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News Briefs

Swiss Tunnel Fire Casualties Rise


Fires continued to rage Thursday deep inside Switzerland’s 10-mile-long St. Gotthard Tunnel, where two trucks collided Wednesday, setting off an inferno that engulfed several vehicles. Rescue workers have recovered 11 bodies; about 100 people are listed as missing.

Firefighters said temperatures exceeded 1,800 degrees, making it hard to reach the site and douse the flames. “It is a scene of horror, a scene of total destruction, a scene of dreadful tragedy,” the Swiss president, Moritz Leuenberger, said.

The tunnel, which burrows through the Alps in the Ticino region of Switzerland just north of Italy, has been called one of Europe’s safest. It has a parallel escape tunnel with connecting passageways every 250 yards.

Long alpine tunnels are crucial economic corridors from north to south in Europe, but accidents are leading officials to question their safety. In 1998, a fire broke out in the Mont Blanc tunnel that links Italy to France, killing 39 people. Heavily damaged, the tunnel was supposed to reopen by Christmas, but authorities said the new accident may thwart those plans.

The St. Gotthard catastrophe began at 9:30 a.m. local time Wednesday, when the two trucks collided head-on about a mile in from the south entrance. One of the trucks was carrying car tires. The driver, Italian Bruno Saba, told Italian television: “I saw a truck coming towards me in my lane. I couldn’t avoid the collision. I climbed out of the window.”

The victims found so far were trying to escape to the north, a longer route. Parts of the tunnel’s roof collapsed, burying between 10 and 40 vehicles, police said.

Northern Alliance Eyes Capitol Kabul


Afghan opposition forces intend to advance toward the capital, Kabul, but have not yet determined when to make their move and want U.S.-led air strikes to first put greater pressure on the ruling Taliban, a top official of the opposition Northern Alliance said Thursday.

The official, Abdullah, who is in charge of foreign affairs for the Northern Alliance, told reporters here that the opposition group has reached a “political consensus” for an advance on Kabul, but aims to be flexible and to avoid being tied down by a timetable.

“Our military forces are ready, but that does not mean we’re about to move,” he said.

Abdullah spoke as U.S. warplanes were bombing Taliban positions on the front line about 40 miles north of the capital for a fifth straight day.

In Washington, Air Force Gen. Richard Myers, chairman of the Joint Chiefs of Staff, said the war on terrorism is “proceeding according to our plan” and denied that the Pentagon is taking a “piecemeal” approach to bombing front-line Taliban troops north of Kabul.

Clinton Receives Vials of Salmonella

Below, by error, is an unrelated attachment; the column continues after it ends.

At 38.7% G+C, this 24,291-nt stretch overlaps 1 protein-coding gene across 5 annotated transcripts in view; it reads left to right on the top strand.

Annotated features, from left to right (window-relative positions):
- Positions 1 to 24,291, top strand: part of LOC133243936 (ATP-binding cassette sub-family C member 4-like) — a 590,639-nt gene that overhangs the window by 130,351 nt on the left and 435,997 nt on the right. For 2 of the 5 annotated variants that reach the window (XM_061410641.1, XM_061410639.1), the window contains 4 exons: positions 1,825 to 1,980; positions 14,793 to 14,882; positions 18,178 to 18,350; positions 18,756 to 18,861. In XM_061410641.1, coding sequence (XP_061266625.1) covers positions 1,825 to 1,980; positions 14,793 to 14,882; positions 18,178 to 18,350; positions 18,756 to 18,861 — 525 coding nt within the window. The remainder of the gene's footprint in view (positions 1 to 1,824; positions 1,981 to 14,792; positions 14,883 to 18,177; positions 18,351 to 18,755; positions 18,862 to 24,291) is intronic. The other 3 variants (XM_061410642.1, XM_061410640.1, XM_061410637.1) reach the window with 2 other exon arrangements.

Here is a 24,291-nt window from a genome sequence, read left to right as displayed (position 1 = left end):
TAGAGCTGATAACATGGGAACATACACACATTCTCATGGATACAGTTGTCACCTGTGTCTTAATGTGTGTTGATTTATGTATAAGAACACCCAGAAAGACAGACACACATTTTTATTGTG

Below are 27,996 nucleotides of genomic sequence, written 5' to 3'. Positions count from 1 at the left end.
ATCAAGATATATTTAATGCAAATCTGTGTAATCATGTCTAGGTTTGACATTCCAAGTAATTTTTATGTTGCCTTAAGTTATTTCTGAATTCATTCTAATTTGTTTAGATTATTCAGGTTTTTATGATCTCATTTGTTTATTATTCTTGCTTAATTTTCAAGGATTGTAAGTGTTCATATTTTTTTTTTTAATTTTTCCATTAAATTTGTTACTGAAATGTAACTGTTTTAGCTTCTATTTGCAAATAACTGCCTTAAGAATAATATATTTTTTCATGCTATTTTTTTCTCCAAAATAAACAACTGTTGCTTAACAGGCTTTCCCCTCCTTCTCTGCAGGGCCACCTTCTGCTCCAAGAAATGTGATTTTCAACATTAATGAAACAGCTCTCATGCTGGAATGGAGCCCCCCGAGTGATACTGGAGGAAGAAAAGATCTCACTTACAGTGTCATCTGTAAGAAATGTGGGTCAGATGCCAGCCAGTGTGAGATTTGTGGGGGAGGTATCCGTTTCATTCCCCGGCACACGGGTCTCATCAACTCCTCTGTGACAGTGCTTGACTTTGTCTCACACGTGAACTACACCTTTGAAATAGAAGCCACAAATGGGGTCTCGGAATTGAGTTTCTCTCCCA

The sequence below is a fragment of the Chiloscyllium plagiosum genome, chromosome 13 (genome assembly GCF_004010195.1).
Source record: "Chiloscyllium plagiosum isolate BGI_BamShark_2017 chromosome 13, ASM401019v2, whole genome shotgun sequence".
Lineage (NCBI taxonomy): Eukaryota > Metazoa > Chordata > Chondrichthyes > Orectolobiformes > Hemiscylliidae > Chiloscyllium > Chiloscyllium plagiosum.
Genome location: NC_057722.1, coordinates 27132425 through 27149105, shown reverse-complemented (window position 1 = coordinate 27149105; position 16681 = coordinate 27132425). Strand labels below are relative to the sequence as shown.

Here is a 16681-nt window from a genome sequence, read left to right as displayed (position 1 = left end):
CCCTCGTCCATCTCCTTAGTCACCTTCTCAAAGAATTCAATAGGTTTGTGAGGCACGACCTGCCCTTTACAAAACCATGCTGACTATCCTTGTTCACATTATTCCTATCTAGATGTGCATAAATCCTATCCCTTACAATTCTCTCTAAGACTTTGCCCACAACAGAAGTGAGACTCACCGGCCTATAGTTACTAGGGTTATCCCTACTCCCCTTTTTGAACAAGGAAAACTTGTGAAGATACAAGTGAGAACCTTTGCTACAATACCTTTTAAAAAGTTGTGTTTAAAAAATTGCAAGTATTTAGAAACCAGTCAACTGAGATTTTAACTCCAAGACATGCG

Fifteen vials of an unknown substance -- including two that fermented into salmonella -- were sent to the Harlem office of former President Clinton early this month, officials disclosed Thursday.

A Secret Service spokesman said the shipment has no connection to the anthrax scares, that Clinton did not handle the package containing the vials and that no one has gotten sick from the materials.

“This has nothing to do with the other mailings” that have spread anthrax in New York, New Jersey, Washington and Florida, said Jim Mackin, a Secret Service spokesman.

Salmonella is a common food poisoning bacteria that rarely is deadly.

Tests on the vials showed that two contained salmonella bacteria that had not been cultured in a laboratory but instead had turned into salmonella through fermentation, Mackin said.

“All of our protectees’ from time to time get letters that can be classified as unusual,” Mackin said. “The timing is bad,” he added, referring to the investigations into anthrax-laced letters sent to a number of media outlets and the office of Senate Majority Leader Tom Daschle (D-S.D.).

Uzbekistan Opens Border to UN Aid


The government of Uzbekistan has agreed to open its border with Afghanistan so that emergency food can be shipped to starving Afghans in Taliban-held territory, a top U.N. official said Thursday.

In an effort to head off a looming famine, Uzbek President Islam Karimov will allow the United Nations to use its Soviet-era port and barges in the border town of Termez to transport aid across the Amu Darya River to Afghanistan, said Kenzo Oshima, U.N. undersecretary-general for humanitarian affairs.

“The humanitarian effort is continuing to gather steam,” Oshima told reporters during a swing through Central Asia. “We are all looking forward to the continuing support of the government of Uzbekistan in getting aid to Afghanistan.”

Karimov declined a U.N. request -- at least for now -- to open the Friendship Bridge that links the two countries, out of concern that ruling Taliban forces or Afghan refugees would try to cross into Uzbekistan.

The bridge, built by the Soviet Union in 1982 so its tanks and troops could move quickly into Afghanistan, would offer aid agencies the most efficient means of delivering assistance to northern Afghanistan. It has been closed since the northern Afghan city of Mazar-e-Sharif fell to the Taliban in 1998.

Instead, aid workers will load food, medicine, clothing, blankets, boots and other supplies onto barges, take them across the river and load them onto trucks supplied by relief agencies on the Afghan side. Officials hope that the deliveries will begin within a week or two.

Aid officials predict a severe humanitarian crisis if the supplies don’t begin reaching people in remote regions in the next month, before the onset of winter.